Mortgage arrears fell to a record low in the third quarter of this year, according to new figures published by UK Finance.
But despite this more positive picture, the figures show that the number of repossessions has started to edge upwards again.
In total there were 88,300 mortgage in arrears of 2.5 per cent or more of the outstanding balance. This figure is down 2 per cent on the second quarter of this year – and is the lowest figure since 1994, when these figures were first collated.
To put this in context there were more than 200,000 mortgages in arrears in 2009, in the wake of the financial.
The number of properties taken into possession in the third quarter of this year nudged upwards to 1,900, an increase on the 1,800 repossessions seen in the second quarter of this year.
Although this figure is higher, the previous quarter was a record low, and UK Finance pointed out that this figure was still significantly below the 12,000 plus repossessions that were recorded each quarter during 2009.
Looking at the split between buy-to-let properties and owner-occupier properties, the buy to let arrears remained flat, apart from a small increase in those with higher level of debts.
Overall the number of buy-to-let mortgages in arrears increased by 2 per cent to 5,100.
When it comes to repossessions the number of owner-occupied repossessions increased in the third quarter (from 1,100 to 1,300), while the number of buy-to-let repossession fell (from 700 to 600).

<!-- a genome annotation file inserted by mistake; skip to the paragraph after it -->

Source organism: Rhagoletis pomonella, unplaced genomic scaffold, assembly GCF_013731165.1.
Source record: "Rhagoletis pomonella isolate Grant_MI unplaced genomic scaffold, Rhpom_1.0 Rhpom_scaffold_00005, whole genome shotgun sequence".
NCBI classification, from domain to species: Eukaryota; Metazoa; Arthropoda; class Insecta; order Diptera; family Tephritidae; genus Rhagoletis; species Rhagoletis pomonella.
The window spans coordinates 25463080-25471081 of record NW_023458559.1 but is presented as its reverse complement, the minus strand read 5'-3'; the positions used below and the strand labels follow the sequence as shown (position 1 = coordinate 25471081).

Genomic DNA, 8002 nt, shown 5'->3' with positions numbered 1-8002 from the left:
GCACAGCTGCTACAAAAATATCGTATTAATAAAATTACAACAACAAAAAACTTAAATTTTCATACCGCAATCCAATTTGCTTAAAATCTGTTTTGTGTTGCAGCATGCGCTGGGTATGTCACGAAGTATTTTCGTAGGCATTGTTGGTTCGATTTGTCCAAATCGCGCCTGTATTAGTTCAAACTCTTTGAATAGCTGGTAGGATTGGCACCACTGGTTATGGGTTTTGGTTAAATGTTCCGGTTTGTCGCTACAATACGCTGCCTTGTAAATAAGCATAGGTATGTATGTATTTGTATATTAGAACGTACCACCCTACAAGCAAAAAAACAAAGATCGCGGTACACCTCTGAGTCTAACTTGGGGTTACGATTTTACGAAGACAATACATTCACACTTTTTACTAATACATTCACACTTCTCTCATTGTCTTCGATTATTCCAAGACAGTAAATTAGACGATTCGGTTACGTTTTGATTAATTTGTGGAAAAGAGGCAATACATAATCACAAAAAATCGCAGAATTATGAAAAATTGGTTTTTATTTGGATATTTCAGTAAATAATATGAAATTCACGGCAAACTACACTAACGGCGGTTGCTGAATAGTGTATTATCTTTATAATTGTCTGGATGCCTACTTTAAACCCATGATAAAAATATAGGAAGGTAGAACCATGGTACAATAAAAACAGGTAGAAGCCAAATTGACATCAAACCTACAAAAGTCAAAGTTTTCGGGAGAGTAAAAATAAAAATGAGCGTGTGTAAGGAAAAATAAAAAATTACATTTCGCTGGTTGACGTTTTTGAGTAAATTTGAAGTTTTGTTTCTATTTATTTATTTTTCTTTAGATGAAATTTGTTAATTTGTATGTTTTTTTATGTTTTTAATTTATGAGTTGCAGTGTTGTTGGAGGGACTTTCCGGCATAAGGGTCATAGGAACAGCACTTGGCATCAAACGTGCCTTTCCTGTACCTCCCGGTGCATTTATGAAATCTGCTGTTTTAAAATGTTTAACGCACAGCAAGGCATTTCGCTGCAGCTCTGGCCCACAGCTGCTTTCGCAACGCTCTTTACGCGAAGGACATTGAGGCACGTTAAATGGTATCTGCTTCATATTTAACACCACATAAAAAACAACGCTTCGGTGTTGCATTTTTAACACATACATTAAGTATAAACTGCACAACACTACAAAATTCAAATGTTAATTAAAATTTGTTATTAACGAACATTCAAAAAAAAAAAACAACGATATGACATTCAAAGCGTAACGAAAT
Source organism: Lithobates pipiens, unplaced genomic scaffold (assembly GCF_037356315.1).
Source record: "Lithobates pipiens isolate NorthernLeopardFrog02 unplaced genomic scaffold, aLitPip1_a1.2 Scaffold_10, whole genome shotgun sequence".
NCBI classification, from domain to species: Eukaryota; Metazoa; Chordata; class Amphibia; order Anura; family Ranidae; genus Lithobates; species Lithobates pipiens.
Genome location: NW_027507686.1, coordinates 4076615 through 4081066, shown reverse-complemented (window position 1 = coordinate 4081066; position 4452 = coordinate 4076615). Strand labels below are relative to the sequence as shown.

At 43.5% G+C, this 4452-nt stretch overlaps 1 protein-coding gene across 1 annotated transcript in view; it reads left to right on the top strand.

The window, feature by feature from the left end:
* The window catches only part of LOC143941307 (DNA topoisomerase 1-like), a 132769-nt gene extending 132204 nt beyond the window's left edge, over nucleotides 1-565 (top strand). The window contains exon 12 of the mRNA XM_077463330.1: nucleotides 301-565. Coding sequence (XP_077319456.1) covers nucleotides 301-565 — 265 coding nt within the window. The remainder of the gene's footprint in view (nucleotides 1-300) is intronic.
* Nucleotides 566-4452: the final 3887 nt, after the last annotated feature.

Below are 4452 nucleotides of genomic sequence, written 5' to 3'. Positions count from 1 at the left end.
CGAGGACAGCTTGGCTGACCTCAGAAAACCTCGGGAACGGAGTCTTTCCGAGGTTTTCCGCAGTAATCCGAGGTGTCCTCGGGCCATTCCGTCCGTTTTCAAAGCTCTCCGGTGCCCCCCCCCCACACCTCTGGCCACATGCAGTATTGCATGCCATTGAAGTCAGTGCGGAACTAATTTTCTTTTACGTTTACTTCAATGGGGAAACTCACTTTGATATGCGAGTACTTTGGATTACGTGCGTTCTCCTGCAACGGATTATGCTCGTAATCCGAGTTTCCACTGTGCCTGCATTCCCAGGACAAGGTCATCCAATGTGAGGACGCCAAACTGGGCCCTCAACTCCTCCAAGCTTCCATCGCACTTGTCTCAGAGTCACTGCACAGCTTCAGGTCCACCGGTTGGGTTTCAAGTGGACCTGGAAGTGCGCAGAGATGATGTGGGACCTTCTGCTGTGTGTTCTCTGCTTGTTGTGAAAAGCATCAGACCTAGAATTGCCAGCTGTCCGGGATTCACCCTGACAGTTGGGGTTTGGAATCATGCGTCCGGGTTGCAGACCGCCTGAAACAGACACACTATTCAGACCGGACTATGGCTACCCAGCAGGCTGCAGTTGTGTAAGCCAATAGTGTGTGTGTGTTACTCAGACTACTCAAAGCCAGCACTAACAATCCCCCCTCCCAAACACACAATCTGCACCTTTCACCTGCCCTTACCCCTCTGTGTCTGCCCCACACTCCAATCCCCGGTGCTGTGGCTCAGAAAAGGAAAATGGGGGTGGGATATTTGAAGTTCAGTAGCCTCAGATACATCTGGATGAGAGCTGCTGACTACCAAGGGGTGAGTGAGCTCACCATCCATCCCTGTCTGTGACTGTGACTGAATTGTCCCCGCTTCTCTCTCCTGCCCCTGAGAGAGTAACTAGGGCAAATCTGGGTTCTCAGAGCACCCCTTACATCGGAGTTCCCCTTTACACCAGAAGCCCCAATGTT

UK Finance’s head of mortgages policy June Deasy says: “Even a small rise in mortgage possessions is disappointing but, after a long period of declining numbers it was inevitable that they would rise again at some stage. Both arrears and possessions remain low by historical standards and look set to be lower for the year than we predicted at the start of 2017.
“We expect the vast majority of mortgage borrowers to continue to manage their finances successfully but they should continue to keep their plans under review. Lenders remain committed to working with borrowers to keep them in their home wherever possible and possession continues to be the last resort.”
Anderson Harris director Jonathan Harris points out that these numbers will not include the effects of the recent interest rate rise. “With more rate rises a possibility home repossessions may well increase further,” he says.
“Clearly there is no room for complacency. Possessions have long been declining but that can change and borrowers need to be prepared. We suspect that when it comes to their finances there are many people who don’t have a buffer to tide them over should they get into difficulty.”
He adds that lenders are being “flexible and showing forbearance” – but says it is easier for them to come up with solutions when homeowners talk to them when problems first arise.
Former RICS chairman and estate agent Jeremy Leaf adds: “These figures show on the one hand that low interest rates have helped keep arrears in check, but on the other possessions edging up is evidence of increased lender confidence in selling properties owned by those in greatest debt.
“Looking forward, upward pressure on interest rates is likely to increase arrears as borrowers ‘on the margins’ always tend to be most vulnerable.”